Australian tech billionaire Mike Cannon-Brookes has sharpened his pitch to AGL shareholders in his bid to derail its proposed demerger, sparking a fiery retort from the company’s chief executive over the costs of shutting down its coal-fired power plants.
Speaking at an event at the Powerhouse Museum in Sydney on Friday, the Atlassian co-founder said he was confident the upcoming vote on the proposed separation of Australia’s largest polluter would be voted down by shareholders, and act as a “clear repudiation by some set of stakeholders … [who] want to go in a different direction.”
In a detailed investor memorandum, Cannon-Brookes’ investment arm Grok further argued that the proposed demerger would “destroy shareholder value” and failed to capitalise on “the huge opportunity for AGL” to lead an early energy transition.
The memo revealed Grok’s view that AGL should provide loans for customers to convert their homes to 100 per cent renewable energy.
“We expect AGL can deliver finance products to help customers fund approximately $100,000 of capital expenditures to electrify their homes,” the memo said. “We assume the average loan life to be 4-7 years.”
But AGL’s chief executive, Graeme Hunt, returned fire on Friday afternoon, slamming Cannon-Brookes’ commentary as “out-of-touch, undeliverable, and irresponsible nonsense.”
“Mike Cannon-Brookes’ lack of expertise and understanding when it comes to the Australian energy market, the reality facing energy customers, and the pressures of the real world, is betrayed by this out-of-touch proposal today,” he told the Herald and the Age.
“What about renters? What about marginalised Australians? What about people who simply don’t want to change their appliances and cars? Will they be forced to participate under this scheme?”
However, amid the escalating war of words, a Grok spokeswoman said AGL’s interpretation of the loan provision was incorrect. The reference to $100,000 of capital expenditures, it said, was based on a CSIRO and Rewiring Australia estimate of “all assets to electrify the average residential home.”
It said the expenditure would not happen all at once, and included “assets such as solar PV systems, stationary battery, home appliances and 1.8 electric vehicles.”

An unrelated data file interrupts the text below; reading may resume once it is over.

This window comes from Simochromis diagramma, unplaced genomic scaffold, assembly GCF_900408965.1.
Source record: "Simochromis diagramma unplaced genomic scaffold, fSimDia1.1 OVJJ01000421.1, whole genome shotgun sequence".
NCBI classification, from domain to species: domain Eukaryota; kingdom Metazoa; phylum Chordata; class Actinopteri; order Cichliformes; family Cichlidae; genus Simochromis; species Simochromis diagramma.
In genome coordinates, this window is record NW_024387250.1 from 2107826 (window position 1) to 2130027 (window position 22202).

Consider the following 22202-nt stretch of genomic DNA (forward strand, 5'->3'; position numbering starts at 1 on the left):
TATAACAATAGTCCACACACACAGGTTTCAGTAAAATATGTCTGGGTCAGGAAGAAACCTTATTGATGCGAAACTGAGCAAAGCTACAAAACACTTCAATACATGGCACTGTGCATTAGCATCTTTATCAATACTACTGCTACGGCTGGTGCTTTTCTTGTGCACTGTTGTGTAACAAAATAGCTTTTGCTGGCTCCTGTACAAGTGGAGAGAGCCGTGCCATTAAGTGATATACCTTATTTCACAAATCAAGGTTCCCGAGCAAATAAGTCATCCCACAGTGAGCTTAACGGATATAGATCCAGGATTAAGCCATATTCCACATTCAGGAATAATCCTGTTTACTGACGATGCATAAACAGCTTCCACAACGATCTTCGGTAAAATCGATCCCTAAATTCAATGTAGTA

“These assets will be added and funded to the home over a period of time, as consumers themselves drive the demand for green and affordable energy,” Grok said.
The memo also revealed, for the first time, that Grok has pushed out the deadline for the closure of its coal-fired power plants Bayswater and Loy Yang A, from 2030 to 2035.
Cannon-Brookes acknowledged he’d softened his stance on the closure dates due to the slower pace of change in publicly listed companies, but insisted that keeping the plants running for a little longer would still align AGL’s operations with the goals set out in the Paris Climate Accords.
“2035 is probably about the date to get a real, Paris-aligned, productive plan,” he said. “That’s pretty much the deadline you have to get to go to the market and say, ‘we have a Paris plan’.”
“They [the board] would have to start listening as a company, and you may need to make some changes with that.”Mike Cannon-Brookes
Cannon-Brookes, one of Australia’s richest people, earlier this month spent $654 million to acquire, via derivative transactions, an 11.28 per cent economic and voting interest in AGL. The company board had earlier this year knocked back two takeover bids from Cannon-Brookes and Canadian asset manager Brookfield.
The suitors were seeking to buy the 180-year-old utilities giant and invest another $10 billion to $20 billion to accelerate the closure of its coal-burning power stations across Australia and replace them with large-scale renewable energy and batteries.
He continued his attack on AGL’s current board, led by chairman Peter Botten and Hunt, on Friday, saying that shareholders were “really f—ing frustrated” by the current board’s inaction on Paris-aligned targets.
“They [the board] would have to start listening as a company, and you may need to make some changes with that,” he said.
“Our intention would be to … go away and come up with a Paris-aligned plan. Let’s go up and come back with something we can get an ESG rating in the business by saying we’re actually going to plan for managing this transition.”
“And that probably requires more changes, as you mentioned, in the board and management to be forward-thinking, to lean into those opportunities, and to change how we view the future,” he said.
“That’s not up to us to do. That’s up to all the shareholders.”
The demerger, proposed by AGL’s management, would split the company into two separate public companies: energy retailer AGL Australia, and energy generator Accel Energy, which would be responsible for the ongoing maintenance of its three power stations.
AGL’s board says its plan should be supported by shareholders because it gives “each company the freedom to pursue individual strategies.”
But Cannon-Brookes, who insists the onus is on the board, rather than himself, to come up with a detailed plan for the decarbonisation of the company, says the plan is “globally irresponsible” and will fail to deliver better outcomes for both shareholders and the environment.
AGL shareholders will vote on the demerger on June 15.
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Source: Thanks smh.com